In Their Own Words
May 17, 1865
Diary: Davis in Augusta, Most Soldiers Gone, Boy Orphaned by War
Eliza Frances Andrews wrote in her diary of seeing a letter describing the passage of the captured Jefferson Davis through Augusta, of most of the soldiers of Johnston’s army being gone from her hometown of Washington, Georgia, and a heart rending story of a young boy orphaned by the war.
“Cora has a letter from Mattie [her sister] giving a very pathetic account of the passage of the prisoners through Augusta. She says that Telfair St. was thronged with ladies, all weeping bitterly, as the mournful procession passed on, and that even the President’s Yankee guard seemed touched by the exhibition of grief. The more sensitive may have shut themselves up, as Mr. Day said, but I am glad some were there to testify that the feeling of the South is still with our fallen President and to shame with their tears the insulting cries of his persecutors. … Johnston’s army has nearly all gone. The last large body of troops has passed through, and in a few weeks even the stragglers and hangers-on will have disappeared. There have been no camp fires in our grove since Sunday, but five of the dear old Rebs are sleeping in our corn-crib to-night. They said they were too dirty to come into the house, and they are so considerate that they would not even sleep in an out-house without asking permission. Hundreds, if not thousands of them have camped in our grove, and the only damage they ever did - if that can be called a damage, - was to burn a few fence rails. In the whole history of war I don’t believe another instance can be found of so little mischief being committed as has been done by these disbanded, disorganized, poverty-stricken, starving men of Lee’s and Johnston’s armies. Against the thousands and tens of thousands that have passed through Washington, the worst that can be charged is the plundering of the treasury and the government stores, and as they would have gone to the Yankees anyway, our men can hardly be blamed for taking whatever they could get, rather than let it go to the enemy. They were on their way to far-distant homes, without a cent of money in their pockets or a mouthful of food in their haversacks, and the Confederate stores had been collected for the use of our army, and were theirs by right, anyway. They have hardly ever troubled private property, except horses and provender, and when we think of the desperate situation in which they were left after the surrender, the only wonder is that greater depredations were not committed. … I was greatly touched the other day by the history of a little boy, not much bigger than Marshall, whom I found in the back yard with a party of soldiers that had come in to get their rations cooked. Metta first noticed him and asked how such a little fellow came to be in the army. The soldiers told us that his father had gone to the war with the first volunteers from their county, and had never been heard of again, after one of the great battles he was in. Then the mother died, and the little boy followed a party of recruits who took him along with them for a “powder monkey,” and he had been following them around, a sort of child of the regiment, ever since. I asked him what he was going to do now, and he answered: “I am going to Alabama with these soldiers, to try and make a living for myself.” Poor little fellow! making a living for himself at an age when most children are carefully tucked in their beds at night by their mothers, and are playing with toys or sent to school in the daytime. Metta gave him a piece of sorghum cake, and left him with his friends. “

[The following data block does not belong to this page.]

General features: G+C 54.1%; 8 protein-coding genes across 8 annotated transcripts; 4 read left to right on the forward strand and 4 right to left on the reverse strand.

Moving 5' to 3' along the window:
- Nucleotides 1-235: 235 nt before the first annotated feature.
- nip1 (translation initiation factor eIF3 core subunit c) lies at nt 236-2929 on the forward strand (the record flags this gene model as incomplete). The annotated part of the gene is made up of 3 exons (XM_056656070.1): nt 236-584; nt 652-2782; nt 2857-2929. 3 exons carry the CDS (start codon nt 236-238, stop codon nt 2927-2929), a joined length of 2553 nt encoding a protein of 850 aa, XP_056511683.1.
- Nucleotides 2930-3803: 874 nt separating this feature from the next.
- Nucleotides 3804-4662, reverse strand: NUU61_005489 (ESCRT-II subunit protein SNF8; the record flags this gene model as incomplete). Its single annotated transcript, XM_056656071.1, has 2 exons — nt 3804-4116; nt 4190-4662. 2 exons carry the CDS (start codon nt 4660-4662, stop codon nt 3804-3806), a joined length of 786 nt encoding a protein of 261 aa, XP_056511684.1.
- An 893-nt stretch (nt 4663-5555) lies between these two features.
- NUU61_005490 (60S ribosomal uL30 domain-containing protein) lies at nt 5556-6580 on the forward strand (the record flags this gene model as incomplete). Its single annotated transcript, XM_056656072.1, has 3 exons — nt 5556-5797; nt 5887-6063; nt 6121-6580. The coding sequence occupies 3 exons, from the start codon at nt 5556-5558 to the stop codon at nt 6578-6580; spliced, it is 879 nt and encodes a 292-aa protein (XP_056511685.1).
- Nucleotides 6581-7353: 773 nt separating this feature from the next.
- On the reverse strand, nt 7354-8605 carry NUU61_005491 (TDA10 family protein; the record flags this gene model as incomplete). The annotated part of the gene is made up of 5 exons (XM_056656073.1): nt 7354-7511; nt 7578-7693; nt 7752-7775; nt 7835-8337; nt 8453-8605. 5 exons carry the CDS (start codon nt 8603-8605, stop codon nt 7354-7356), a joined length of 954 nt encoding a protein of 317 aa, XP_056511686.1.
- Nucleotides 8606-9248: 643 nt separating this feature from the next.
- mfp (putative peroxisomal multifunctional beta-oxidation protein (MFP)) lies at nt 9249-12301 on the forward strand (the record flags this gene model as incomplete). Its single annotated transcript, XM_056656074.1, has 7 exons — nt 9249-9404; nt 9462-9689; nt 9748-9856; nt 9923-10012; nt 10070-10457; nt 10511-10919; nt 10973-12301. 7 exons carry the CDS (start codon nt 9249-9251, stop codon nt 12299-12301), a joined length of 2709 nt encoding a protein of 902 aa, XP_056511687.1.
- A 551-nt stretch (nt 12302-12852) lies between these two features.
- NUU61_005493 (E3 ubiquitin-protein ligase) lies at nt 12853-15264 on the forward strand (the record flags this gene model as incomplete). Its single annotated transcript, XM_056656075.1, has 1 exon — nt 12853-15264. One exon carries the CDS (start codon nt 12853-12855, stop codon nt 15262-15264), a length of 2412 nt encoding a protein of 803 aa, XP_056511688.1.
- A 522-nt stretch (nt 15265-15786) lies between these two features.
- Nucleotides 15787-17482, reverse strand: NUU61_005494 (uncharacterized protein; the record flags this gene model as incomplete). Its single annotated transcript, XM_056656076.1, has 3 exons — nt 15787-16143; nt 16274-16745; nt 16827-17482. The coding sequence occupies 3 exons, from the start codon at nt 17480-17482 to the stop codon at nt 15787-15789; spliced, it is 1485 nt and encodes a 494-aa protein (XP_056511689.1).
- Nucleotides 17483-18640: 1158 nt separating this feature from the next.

Source: Eliza Frances Andrews, The War-Time Journal of a Georgia Girl, 1864-1865 (New York: D. Appleton and Co., 1908), pp. 256-260.